African Journal of
Agricultural Research

  • Abbreviation: Afr. J. Agric. Res.
  • Language: English
  • ISSN: 1991-637X
  • DOI: 10.5897/AJAR
  • Start Year: 2006
  • Published Articles: 6489

Full Length Research Paper

Studies on Cleistopholis patens (benth.) [Magnoliales: Annonaceae] powders as fumigant and contact insecticides to Plodia interpunctella (Hübner) [Lepidoptera: Pyralidae]

Adeyera O. J.
  • Adeyera O. J.
  • Department of Biology, School of Sciences, Federal University of Technology Akure, Nigeria.
  • Google Scholar
Akinneye J. O.
  • Akinneye J. O.
  • Department of Biology, School of Sciences, Federal University of Technology Akure, Nigeria.
  • Google Scholar
Odeyemi O. O.
  • Odeyemi O. O.
  • Department of Biology, School of Sciences, Federal University of Technology Akure, Nigeria.
  • Google Scholar


  •  Received: 11 May 2020
  •  Accepted: 05 January 2021
  •  Published: 31 March 2021

 ABSTRACT

Post-harvest losses of agricultural produce caused by store grain pest most especially cereals and grains to store pest require developing cheap, ecofriendly and readily available insecticide to combat this threat and achieve the goal of food security in developing countries. This study investigated the effects of Cleistopholis patens (leaf and stem bark) on Plodia interpunctella infestation in stored maize grains. Powders from the plant were administered at 0.5, 1.0, 1.5, 2.0 and 2.5 g dosages to maize grains containing developmental stages of P. interpunctella both as contact and fumigant insecticides. The insecticidal activities were monitored at 24, 48, 72 and 96 h post-treatment periods. As a contact insecticide, C. patens was significantly (PË‚0.05) more effective than as a fumigant against all developmental stages of the pest. The leaf powder was observed to be weakly effective both as contact and fumigant against P. interpunctella. At its peak, 69.17% larval mortality was achieved at 2.5 g dosage after 96 h exposure, but 1.5 g dosage of the stem bark achieved 0% egg hatchability and 100% larval and adult mortalities at the same length of exposure. Inferences from these results suggest that the plant has some bioactive constituents which if properly harnessed can be co-opted into integrated management of P. interpunctella infesting stored products.

Key words: hatchability, contact, fumigant, bioactivity, Indian meal moth and post- treatment.


 INTRODUCTION

Damages to stored grains and their products by insects had been estimated as 5-10% in the temperate countries and 20-30% in the tropical zones (Nakakita, 1998). Grain storage around the world had been relying so heavily on the use of synthetic pesticides, which of course have played a major role in food storage and protection and have tremendously benefited humankind in the past. Aside these great contributions, their continued usage has triggered several ecological,  resistance  and  health-related challenges (Verma and Dubey, 1999).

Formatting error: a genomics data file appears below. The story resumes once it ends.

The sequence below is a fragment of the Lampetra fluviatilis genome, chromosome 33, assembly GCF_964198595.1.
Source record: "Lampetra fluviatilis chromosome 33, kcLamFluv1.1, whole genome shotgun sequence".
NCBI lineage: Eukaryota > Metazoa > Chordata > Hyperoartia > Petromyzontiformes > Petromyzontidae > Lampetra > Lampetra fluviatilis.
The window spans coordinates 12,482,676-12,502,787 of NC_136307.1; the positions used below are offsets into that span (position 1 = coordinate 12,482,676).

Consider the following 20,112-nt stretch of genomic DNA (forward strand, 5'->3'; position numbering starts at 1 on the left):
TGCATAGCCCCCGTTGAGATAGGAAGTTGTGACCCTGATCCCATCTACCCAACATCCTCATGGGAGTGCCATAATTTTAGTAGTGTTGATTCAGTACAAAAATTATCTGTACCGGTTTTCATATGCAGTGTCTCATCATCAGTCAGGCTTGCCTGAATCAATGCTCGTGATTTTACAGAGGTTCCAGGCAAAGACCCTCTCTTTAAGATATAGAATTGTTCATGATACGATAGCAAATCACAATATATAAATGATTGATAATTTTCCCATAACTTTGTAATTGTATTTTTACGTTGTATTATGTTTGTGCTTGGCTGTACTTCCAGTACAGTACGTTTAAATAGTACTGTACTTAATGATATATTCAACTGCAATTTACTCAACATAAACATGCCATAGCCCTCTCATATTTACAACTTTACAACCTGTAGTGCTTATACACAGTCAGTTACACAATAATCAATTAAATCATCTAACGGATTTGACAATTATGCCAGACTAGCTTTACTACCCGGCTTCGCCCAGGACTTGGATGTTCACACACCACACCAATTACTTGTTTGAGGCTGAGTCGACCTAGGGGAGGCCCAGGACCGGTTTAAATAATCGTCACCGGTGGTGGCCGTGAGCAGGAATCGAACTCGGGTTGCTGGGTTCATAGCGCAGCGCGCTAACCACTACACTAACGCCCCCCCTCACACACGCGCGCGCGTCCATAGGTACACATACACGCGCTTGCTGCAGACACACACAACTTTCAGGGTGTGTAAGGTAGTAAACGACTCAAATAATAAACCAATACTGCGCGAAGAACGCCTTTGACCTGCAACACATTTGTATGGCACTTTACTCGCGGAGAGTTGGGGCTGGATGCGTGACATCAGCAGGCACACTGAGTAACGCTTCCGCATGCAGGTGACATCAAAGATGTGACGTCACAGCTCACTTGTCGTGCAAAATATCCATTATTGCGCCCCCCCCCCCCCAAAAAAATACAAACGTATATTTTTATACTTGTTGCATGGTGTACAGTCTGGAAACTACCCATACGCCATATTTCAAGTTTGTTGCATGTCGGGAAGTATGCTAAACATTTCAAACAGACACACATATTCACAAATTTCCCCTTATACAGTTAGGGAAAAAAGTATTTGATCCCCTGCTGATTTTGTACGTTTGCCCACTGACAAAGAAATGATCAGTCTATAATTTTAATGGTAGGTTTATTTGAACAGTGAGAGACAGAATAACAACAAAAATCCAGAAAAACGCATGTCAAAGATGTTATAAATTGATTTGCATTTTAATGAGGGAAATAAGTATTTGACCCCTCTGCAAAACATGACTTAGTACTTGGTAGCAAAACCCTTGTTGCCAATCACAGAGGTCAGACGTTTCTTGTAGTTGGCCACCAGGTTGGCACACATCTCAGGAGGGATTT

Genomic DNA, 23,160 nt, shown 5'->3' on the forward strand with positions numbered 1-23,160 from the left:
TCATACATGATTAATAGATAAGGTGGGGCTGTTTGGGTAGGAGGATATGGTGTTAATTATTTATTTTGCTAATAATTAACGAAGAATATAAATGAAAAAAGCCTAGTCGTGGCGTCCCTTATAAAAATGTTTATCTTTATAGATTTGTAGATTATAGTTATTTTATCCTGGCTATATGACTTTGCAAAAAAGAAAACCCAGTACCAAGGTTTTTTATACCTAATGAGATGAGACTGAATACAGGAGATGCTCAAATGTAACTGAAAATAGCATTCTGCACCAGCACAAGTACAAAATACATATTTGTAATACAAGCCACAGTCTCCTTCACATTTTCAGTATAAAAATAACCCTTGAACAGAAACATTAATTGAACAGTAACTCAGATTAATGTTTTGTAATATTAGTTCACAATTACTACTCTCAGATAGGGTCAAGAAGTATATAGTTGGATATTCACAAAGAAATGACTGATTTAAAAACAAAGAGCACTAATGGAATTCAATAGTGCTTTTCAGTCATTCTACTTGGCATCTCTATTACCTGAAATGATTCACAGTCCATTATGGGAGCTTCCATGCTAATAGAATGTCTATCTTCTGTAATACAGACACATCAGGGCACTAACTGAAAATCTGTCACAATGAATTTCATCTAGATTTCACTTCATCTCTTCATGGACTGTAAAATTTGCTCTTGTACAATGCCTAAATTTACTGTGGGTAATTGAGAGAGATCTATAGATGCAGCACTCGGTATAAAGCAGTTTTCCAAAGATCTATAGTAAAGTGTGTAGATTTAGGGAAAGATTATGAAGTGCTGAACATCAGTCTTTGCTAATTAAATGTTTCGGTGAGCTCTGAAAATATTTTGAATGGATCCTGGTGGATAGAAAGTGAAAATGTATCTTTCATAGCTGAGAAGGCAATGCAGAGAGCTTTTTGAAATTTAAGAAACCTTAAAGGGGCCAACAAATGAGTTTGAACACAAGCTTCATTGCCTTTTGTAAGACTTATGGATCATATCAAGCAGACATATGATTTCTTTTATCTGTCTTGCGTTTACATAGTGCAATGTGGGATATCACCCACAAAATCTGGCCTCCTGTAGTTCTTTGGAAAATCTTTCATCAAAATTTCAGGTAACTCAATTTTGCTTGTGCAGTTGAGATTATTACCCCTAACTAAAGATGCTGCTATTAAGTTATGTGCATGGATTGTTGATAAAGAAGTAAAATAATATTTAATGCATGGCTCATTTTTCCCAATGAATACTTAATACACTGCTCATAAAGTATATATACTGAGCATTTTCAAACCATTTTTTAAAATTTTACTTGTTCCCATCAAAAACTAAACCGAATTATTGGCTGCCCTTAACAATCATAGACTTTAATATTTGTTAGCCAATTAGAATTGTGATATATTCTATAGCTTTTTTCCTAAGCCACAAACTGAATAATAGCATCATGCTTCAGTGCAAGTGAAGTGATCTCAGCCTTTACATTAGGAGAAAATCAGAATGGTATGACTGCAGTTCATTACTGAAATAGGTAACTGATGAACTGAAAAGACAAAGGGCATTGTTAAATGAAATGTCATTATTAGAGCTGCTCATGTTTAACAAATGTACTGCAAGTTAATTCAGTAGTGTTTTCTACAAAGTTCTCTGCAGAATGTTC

It has been reported that over 2.5 million types of such pesticides are used in the agricultural crop protection annually across the globe and that over $100 billion was being spent annually to either combat or manage the side effects of these pesticides on man and environments (USEPA, 2011). Hence the search for ecofriendly and biodegradable pesticides for crop protection and management  had  been greatly encouraged over the last five decades (Sengottaiyan, 2013). It is expected that the ideal insecticide should control the target pest adequately, rapidly degradable and non-toxic to human and livestock. The use of botanical pesticides to make up for various shortfalls identified with synthetic pesticides had been promising over the years. There have been reviews on the use of plants’ secondary metabolites / phytochemicals to control the threat of pests’ infestation on stored grains by several authors (Mason et al., 1987; Rosenthal and Berenaum, 1992; Tan and Luo, 2011). This study is therefore designed to assess the bioactivity of the powders from Cleistopholis patens (Benth.) Engl. & Diels against the egg, larval and adult stages of the Indian meal moth, Plodia interpunctella (Hübner, 1813), a world-wide insect pest of stored products and processed commodities.


 MATERIALS AND METHODS

Sourcing of plant materials

The required quantity of the plant C. patens was completely uprooted from the source in the forest region along Akure-Ondo Road, Akure, Nigeria (located at latitude 7.2571°N and longitude 5.2058°E). The maize grains were bought at Isikan Market, Akure, Nigeria.

Preparation of plant materials